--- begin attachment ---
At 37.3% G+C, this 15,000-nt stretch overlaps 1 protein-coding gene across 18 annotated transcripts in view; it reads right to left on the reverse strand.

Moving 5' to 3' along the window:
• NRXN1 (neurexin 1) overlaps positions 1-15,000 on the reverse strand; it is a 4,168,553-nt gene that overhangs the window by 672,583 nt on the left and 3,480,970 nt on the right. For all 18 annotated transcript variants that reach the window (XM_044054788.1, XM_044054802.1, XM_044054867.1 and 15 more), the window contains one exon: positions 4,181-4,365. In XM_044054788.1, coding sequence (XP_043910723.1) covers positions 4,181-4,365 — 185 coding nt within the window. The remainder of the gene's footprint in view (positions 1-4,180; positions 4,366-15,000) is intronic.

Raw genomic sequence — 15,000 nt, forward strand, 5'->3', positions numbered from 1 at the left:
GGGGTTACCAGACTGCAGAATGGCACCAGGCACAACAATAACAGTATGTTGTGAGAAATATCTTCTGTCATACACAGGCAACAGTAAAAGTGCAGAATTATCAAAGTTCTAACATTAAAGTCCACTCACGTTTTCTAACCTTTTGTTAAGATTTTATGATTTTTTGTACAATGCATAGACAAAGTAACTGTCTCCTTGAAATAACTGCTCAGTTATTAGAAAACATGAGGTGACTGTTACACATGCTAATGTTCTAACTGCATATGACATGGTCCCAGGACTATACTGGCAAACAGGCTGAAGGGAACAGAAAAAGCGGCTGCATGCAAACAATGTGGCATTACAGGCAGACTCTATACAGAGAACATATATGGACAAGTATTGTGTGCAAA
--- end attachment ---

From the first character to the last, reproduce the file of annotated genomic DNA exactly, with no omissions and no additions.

At 37.3% G+C, this 15,000-nt stretch overlaps 1 protein-coding gene across 18 annotated transcripts in view; it reads right to left on the reverse strand.

Moving 5' to 3' along the window:
• NRXN1 (neurexin 1) overlaps positions 1-15,000 on the reverse strand; it is a 4,168,553-nt gene that overhangs the window by 672,583 nt on the left and 3,480,970 nt on the right. For all 18 annotated transcript variants that reach the window (XM_044054788.1, XM_044054802.1, XM_044054867.1 and 15 more), the window contains one exon: positions 4,181-4,365. In XM_044054788.1, coding sequence (XP_043910723.1) covers positions 4,181-4,365 — 185 coding nt within the window. The remainder of the gene's footprint in view (positions 1-4,180; positions 4,366-15,000) is intronic.

Raw genomic sequence — 15,000 nt, forward strand, 5'->3', positions numbered from 1 at the left:
GGGGTTACCAGACTGCAGAATGGCACCAGGCACAACAATAACAGTATGTTGTGAGAAATATCTTCTGTCATACACAGGCAACAGTAAAAGTGCAGAATTATCAAAGTTCTAACATTAAAGTCCACTCACGTTTTCTAACCTTTTGTTAAGATTTTATGATTTTTTGTACAATGCATAGACAAAGTAACTGTCTCCTTGAAATAACTGCTCAGTTATTAGAAAACATGAGGTGACTGTTACACATGCTAATGTTCTAACTGCATATGACATGGTCCCAGGACTATACTGGCAAACAGGCTGAAGGGAACAGAAAAAGCGGCTGCATGCAAACAATGTGGCATTACAGGCAGACTCTATACAGAGAACATATATGGACAAGTATTGTGTGCAAA